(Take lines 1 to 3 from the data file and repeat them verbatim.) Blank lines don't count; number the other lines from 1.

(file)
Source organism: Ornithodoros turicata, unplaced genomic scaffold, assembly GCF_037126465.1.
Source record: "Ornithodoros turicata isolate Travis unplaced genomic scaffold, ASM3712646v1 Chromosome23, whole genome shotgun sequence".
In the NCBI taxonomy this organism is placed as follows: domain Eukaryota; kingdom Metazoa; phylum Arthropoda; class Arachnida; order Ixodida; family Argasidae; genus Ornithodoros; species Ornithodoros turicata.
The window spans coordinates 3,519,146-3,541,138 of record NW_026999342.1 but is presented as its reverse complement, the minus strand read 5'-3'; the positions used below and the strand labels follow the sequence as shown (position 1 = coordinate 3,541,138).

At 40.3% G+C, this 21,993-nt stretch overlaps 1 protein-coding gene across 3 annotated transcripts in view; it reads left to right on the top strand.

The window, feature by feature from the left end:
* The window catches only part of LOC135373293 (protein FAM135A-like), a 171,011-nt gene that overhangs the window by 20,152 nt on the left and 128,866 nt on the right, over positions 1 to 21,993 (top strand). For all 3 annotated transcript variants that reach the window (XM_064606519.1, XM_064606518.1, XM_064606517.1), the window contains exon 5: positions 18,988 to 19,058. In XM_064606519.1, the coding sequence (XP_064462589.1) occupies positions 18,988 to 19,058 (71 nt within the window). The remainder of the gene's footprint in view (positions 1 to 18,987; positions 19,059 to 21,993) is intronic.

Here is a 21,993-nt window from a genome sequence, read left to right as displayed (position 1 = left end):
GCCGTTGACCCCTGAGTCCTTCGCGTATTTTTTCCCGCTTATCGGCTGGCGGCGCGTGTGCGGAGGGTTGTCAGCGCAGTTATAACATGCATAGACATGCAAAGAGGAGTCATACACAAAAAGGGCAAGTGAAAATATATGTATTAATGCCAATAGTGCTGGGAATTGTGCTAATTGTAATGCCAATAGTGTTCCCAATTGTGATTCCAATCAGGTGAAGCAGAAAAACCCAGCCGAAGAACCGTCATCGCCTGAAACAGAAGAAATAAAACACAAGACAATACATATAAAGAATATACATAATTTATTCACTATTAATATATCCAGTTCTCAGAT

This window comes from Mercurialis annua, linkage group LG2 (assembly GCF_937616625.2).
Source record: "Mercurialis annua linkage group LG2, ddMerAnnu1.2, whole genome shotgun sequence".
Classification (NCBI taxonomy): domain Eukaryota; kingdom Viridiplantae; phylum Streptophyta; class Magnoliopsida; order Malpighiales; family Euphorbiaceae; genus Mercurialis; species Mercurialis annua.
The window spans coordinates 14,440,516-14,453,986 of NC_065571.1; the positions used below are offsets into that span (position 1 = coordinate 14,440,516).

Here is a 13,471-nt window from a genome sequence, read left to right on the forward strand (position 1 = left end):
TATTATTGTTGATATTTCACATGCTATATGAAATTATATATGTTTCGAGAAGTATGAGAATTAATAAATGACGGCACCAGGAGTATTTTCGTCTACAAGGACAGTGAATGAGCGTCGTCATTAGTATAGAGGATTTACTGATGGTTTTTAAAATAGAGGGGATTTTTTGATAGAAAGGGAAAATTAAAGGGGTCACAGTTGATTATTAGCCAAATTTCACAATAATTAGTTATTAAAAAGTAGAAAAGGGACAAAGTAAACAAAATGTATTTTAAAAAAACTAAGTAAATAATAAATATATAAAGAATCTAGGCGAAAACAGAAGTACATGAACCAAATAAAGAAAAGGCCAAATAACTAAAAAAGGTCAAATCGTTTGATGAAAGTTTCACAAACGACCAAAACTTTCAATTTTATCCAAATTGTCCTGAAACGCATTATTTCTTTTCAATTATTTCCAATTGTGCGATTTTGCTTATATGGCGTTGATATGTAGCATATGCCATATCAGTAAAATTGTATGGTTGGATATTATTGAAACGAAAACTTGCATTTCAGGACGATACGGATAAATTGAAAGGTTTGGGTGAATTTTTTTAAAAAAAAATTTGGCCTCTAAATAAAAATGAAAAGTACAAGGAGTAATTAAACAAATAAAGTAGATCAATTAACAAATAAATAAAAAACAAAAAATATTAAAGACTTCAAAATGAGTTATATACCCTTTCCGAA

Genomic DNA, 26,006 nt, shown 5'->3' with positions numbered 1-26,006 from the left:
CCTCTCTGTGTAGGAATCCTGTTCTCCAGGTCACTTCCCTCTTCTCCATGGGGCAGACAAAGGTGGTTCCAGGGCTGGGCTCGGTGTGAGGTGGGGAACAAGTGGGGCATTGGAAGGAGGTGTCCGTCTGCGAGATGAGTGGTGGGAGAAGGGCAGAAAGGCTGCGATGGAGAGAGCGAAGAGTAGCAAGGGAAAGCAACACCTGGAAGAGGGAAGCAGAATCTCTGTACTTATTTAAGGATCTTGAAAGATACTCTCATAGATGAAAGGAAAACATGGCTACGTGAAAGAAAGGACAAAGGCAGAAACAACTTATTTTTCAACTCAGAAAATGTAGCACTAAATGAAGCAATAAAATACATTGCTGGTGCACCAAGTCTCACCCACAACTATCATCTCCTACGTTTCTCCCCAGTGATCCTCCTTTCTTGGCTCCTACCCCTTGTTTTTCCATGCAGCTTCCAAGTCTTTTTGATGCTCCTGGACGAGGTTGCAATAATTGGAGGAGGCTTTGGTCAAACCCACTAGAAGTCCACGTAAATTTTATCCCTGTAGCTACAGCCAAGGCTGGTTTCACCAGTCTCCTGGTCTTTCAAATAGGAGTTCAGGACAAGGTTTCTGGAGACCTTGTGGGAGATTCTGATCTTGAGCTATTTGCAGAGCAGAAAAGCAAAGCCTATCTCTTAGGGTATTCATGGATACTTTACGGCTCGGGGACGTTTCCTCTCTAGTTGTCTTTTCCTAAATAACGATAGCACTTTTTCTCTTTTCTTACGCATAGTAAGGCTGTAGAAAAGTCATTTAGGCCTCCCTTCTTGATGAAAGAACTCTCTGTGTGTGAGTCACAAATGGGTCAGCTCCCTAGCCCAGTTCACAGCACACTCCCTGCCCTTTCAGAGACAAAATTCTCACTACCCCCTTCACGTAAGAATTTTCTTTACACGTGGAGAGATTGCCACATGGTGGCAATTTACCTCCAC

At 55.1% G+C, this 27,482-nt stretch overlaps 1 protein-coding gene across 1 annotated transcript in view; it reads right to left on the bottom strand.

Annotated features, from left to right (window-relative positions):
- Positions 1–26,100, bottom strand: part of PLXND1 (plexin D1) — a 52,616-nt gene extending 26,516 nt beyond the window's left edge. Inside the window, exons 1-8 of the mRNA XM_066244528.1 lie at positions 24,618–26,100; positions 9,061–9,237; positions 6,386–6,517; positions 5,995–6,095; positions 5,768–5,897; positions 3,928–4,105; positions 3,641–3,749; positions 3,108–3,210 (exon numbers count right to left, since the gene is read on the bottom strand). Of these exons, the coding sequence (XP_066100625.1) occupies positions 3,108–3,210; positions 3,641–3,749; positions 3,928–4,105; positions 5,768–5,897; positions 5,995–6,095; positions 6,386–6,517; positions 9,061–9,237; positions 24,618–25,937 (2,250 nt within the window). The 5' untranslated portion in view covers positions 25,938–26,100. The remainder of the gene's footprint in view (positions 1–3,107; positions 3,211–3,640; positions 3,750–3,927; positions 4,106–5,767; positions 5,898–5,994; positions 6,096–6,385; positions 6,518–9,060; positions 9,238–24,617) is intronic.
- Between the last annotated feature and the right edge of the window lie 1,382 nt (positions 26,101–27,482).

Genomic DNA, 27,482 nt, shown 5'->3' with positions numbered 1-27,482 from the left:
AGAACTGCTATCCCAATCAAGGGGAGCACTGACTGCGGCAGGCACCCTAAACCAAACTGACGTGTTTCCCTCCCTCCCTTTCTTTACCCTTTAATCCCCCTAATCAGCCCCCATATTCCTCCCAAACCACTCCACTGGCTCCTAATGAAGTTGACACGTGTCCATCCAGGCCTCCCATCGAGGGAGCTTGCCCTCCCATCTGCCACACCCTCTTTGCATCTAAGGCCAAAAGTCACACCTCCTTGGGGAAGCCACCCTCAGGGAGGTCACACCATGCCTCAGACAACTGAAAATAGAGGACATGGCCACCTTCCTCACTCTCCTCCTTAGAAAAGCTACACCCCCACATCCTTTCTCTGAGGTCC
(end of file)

Source organism: Ornithodoros turicata, unplaced genomic scaffold, assembly GCF_037126465.1.
Source record: "Ornithodoros turicata isolate Travis unplaced genomic scaffold, ASM3712646v1 Chromosome23, whole genome shotgun sequence".
In the NCBI taxonomy this organism is placed as follows: domain Eukaryota; kingdom Metazoa; phylum Arthropoda; class Arachnida; order Ixodida; family Argasidae; genus Ornithodoros; species Ornithodoros turicata.